He now regularly visits his friend, as well as his parents and sister, who all still live in Leicester, in a neighbourhood inhabited by Muslim families from India and Pakistan. They all stick together because of their shared traditions and traumas: in the 1970s they came to the UK from Uganda, where they had been running profitable businesses for many years before Idi Amin’s horrific regime suddenly delegalized them. Asians – brought to East Africa by the British to reduce tensions between the white elite and the Black people who served them – possessed essential skills. They spoke English, could write, and had an apparent knack for business. New African nations, who were exploring their recently-gained independence, viewed India’s Muslims as an imported (and imposed) caste, who would take away lucrative jobs. There were around 80,000 Asians living in Uganda when Idi Amin ordered their expulsion in 1972 (they came mainly from Gujarat, a state of India on the Arabian Sea). He gave them 90 days to leave the country and forbade them from taking their savings or possessions.
One of those people was Sameer’s grandfather, Hasan, who left Uganda together with his family. Back then, he was a successful businessman running the Sayeed & Sons multistore in Kampala (it also had branches in such cities as Mbarara and Jinja, a port city on the shore of Lake Victoria). Hasan managed to hand over both his business and his beautiful, bougainvillea-covered house to a Ugandan employee and friend. The trust-based relationship they developed was a form of taboo breaking. Asians were hermetically separated from Africans and established neither working nor familial bonds.
A few decades later, Sameer finds his grandfather’s house in the Kololo district, full of villas and gardens, inaccessible for the many impoverished people who live in Kampala’s overcrowded and ever-growing slums. In this old house, he encounters the Ugandan descendants of his grandfather’s friend, and learns that the pact made years ago has been respected. The shop with a small, rusty ‘Sayeed & Sons’ signboard is still operating. There is also an intriguing woman there, worthy of breaking yet another taboo: intermarriage between Asians and Ugandans. Finally, there is a bundle of his grandfather’s letters, which affect Sameer intensely, like an African heat storm, disrupting his plans. To his own surprise, he feels more at home in bustling Kampala – with its colourful birds, juicy fruits and racial tensions – than in anonymous London, which seems friendly only on the surface. This doesn’t mean, however, that the past won’t haunt him or that he won’t experience aggression.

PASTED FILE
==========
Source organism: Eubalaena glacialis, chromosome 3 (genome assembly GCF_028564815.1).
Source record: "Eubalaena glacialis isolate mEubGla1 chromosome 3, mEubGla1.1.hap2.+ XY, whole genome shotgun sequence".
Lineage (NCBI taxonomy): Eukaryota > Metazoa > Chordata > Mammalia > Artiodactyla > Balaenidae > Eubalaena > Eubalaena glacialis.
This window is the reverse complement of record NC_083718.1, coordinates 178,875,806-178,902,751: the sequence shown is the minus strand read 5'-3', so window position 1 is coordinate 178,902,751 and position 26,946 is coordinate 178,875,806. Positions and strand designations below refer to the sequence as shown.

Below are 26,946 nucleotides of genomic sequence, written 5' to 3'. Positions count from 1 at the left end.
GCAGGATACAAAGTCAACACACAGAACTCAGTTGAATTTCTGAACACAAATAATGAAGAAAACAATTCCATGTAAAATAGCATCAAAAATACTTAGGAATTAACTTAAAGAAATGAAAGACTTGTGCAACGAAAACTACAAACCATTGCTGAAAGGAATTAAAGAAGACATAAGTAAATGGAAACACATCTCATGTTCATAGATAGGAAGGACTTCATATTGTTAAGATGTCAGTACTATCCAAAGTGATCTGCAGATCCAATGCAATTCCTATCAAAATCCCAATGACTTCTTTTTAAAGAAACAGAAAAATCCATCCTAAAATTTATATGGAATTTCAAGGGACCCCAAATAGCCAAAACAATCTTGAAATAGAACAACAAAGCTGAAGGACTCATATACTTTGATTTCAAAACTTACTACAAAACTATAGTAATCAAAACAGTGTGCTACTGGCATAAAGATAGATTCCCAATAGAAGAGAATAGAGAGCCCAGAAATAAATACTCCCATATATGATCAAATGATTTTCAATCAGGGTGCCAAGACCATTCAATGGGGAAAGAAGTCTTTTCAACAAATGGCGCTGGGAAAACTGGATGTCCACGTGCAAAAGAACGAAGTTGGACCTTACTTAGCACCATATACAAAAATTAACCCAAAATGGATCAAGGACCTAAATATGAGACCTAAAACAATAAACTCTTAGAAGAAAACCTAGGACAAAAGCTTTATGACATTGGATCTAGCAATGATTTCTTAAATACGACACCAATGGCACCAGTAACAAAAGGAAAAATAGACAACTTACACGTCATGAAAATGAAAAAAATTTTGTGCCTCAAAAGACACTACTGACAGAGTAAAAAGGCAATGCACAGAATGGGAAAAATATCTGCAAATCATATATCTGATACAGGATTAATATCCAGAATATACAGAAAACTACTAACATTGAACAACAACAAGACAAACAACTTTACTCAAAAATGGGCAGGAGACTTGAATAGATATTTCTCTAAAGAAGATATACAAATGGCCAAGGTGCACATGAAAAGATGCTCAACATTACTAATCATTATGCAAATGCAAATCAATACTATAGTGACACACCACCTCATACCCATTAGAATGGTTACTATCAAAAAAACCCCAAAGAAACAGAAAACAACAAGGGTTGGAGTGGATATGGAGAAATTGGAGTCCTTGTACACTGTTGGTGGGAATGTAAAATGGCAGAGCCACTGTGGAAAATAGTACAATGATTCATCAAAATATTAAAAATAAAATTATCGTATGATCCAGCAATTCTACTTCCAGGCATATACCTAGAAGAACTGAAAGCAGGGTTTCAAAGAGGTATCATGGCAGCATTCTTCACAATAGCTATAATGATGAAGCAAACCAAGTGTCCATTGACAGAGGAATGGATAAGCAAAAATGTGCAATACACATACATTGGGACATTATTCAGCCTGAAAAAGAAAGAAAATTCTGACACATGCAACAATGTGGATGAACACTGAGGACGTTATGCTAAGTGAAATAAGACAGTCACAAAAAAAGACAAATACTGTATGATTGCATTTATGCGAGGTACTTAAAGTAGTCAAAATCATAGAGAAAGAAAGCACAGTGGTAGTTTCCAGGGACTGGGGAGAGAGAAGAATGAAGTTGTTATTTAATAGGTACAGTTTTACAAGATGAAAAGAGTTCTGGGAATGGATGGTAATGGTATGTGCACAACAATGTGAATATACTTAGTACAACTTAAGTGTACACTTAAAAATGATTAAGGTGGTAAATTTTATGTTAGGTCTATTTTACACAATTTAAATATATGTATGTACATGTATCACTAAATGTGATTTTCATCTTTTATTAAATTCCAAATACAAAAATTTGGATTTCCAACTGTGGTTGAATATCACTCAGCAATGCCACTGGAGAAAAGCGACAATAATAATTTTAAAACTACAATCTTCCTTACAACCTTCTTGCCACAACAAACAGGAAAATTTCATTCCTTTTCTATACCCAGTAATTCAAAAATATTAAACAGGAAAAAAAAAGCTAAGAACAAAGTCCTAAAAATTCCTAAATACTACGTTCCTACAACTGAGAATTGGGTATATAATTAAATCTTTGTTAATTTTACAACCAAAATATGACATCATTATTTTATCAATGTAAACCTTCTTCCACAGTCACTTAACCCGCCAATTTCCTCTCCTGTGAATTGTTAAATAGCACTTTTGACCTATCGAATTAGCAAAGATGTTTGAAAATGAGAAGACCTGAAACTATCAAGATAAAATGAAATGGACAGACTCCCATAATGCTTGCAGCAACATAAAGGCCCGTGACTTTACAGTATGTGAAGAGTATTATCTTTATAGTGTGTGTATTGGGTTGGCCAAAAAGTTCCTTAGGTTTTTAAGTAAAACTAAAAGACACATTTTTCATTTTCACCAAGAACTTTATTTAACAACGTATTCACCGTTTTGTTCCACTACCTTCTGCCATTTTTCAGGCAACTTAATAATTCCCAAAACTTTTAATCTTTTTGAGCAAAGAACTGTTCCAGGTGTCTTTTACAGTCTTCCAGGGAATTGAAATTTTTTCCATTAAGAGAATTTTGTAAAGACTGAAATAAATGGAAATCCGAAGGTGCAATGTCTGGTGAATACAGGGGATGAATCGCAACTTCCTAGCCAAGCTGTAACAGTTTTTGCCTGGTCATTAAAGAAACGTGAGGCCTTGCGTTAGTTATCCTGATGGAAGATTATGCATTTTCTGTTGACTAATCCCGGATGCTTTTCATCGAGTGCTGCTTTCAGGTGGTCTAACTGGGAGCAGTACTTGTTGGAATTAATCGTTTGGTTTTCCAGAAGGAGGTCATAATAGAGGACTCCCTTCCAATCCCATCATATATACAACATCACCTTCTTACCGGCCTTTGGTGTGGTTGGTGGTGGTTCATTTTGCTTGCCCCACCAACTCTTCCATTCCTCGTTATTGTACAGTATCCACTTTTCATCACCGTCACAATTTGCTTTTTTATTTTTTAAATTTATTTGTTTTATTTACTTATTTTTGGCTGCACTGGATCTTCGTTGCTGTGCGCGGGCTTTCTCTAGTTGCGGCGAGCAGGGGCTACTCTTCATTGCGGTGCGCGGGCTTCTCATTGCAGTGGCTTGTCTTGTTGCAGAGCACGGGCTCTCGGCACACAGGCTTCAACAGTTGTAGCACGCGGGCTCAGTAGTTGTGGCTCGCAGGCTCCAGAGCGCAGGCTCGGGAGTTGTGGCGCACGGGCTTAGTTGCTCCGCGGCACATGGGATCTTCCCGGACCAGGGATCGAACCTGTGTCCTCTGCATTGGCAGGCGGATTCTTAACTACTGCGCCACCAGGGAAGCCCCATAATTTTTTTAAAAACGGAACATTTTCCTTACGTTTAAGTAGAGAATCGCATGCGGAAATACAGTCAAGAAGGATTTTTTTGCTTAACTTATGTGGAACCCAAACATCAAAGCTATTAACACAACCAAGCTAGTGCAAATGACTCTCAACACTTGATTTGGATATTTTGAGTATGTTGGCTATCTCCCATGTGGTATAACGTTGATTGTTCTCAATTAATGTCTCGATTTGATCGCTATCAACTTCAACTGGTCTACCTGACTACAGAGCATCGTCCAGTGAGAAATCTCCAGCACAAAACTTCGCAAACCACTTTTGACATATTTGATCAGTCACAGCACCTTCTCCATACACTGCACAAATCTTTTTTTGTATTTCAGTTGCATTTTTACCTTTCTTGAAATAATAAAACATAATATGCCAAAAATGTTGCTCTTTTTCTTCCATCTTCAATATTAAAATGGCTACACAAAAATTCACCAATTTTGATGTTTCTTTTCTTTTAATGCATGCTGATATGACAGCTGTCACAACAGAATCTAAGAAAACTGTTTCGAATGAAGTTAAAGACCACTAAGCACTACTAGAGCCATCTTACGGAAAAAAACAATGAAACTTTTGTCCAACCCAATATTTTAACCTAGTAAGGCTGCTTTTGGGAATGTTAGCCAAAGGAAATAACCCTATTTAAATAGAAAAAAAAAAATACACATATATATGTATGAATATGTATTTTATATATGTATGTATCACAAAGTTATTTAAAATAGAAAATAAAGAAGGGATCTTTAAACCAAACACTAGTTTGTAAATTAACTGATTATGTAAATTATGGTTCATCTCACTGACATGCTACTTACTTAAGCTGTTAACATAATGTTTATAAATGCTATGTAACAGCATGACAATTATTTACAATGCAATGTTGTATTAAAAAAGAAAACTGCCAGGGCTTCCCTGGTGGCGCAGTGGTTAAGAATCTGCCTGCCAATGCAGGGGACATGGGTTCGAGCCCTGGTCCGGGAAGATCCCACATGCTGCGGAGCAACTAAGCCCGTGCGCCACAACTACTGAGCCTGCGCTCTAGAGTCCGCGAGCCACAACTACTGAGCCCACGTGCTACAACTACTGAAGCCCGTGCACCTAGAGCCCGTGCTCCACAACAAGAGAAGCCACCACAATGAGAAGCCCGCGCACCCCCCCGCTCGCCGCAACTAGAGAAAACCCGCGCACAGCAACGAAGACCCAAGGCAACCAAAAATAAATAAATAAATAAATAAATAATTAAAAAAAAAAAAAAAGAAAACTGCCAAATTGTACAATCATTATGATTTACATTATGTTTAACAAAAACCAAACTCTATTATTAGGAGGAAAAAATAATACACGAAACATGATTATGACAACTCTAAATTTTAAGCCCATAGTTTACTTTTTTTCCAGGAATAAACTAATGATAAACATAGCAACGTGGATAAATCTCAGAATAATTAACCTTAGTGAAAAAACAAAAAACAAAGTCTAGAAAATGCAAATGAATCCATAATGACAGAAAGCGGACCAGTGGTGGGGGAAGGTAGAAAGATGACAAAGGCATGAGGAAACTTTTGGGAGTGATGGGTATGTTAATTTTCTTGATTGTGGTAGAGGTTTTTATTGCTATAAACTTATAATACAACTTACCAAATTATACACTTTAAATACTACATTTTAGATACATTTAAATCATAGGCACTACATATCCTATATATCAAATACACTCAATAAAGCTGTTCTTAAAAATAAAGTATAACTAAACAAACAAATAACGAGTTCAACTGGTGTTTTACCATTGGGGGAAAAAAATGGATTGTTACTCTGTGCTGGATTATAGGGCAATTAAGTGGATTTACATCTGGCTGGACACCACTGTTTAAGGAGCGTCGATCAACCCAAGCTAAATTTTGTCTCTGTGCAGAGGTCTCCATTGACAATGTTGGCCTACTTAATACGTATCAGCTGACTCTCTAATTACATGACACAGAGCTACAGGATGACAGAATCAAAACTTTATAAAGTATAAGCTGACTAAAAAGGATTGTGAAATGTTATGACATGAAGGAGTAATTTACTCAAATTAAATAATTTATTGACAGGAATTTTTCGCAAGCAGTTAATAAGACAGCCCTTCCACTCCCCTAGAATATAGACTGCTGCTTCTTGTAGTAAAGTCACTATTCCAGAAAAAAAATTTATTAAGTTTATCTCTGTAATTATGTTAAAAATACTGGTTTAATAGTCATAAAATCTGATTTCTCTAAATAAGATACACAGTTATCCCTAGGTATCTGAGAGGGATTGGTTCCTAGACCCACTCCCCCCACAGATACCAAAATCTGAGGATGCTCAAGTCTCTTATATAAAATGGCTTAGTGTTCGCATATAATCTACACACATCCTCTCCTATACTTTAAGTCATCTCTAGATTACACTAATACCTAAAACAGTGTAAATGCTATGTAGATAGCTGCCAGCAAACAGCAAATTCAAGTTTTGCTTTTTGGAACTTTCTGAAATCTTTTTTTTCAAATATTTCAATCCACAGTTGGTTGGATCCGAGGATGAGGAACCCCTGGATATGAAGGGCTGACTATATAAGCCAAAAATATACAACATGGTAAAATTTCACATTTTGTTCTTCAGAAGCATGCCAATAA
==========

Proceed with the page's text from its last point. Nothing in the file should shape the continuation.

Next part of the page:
Although Zayyan is telling the story of Sameer’s intricate identity and his family’s extremely complicated transcontinental past, her writing is candid, fast-paced and lucid. This clarity shows that personal experiences and emotions are potent material for stories that engage with historical processes. Feelings experienced by today’s 20- or 30-year-olds from migrant families constitute a rich source of radically new meanings in literature. Zayyan, the daughter of an interracial couple, relied not only on her own experience, but also on the stories of Ugandan Indians and Indian Ugandans, turning them into a narrative filled with youthful optimism. Sameer hopes to reconcile cultural contradictions and face the traumas his ancestors were trying to cope with. He wants to write a new chapter and bridge separated countries and families. The author, however, doesn’t choose an easy path for him. Neither does she protect him from a deadly danger.
Her perfectly-crafted and stylistically-refined novel demonstrates how family narratives form a long-lasting continuum. Despite geographical distance and political tensions, a person’s life is a single, comprehensive story. But while love and friendship can endure a lot, including the test of time, so do hatred and violence, which pose a threat to these bonds.
Zayyan, an expert in dispute resolution, understands that people are capable of making profound change. At the same time, she remains aware that evil also constantly evolves, taking new forms.
Translated from the Polish by Joanna Mąkowska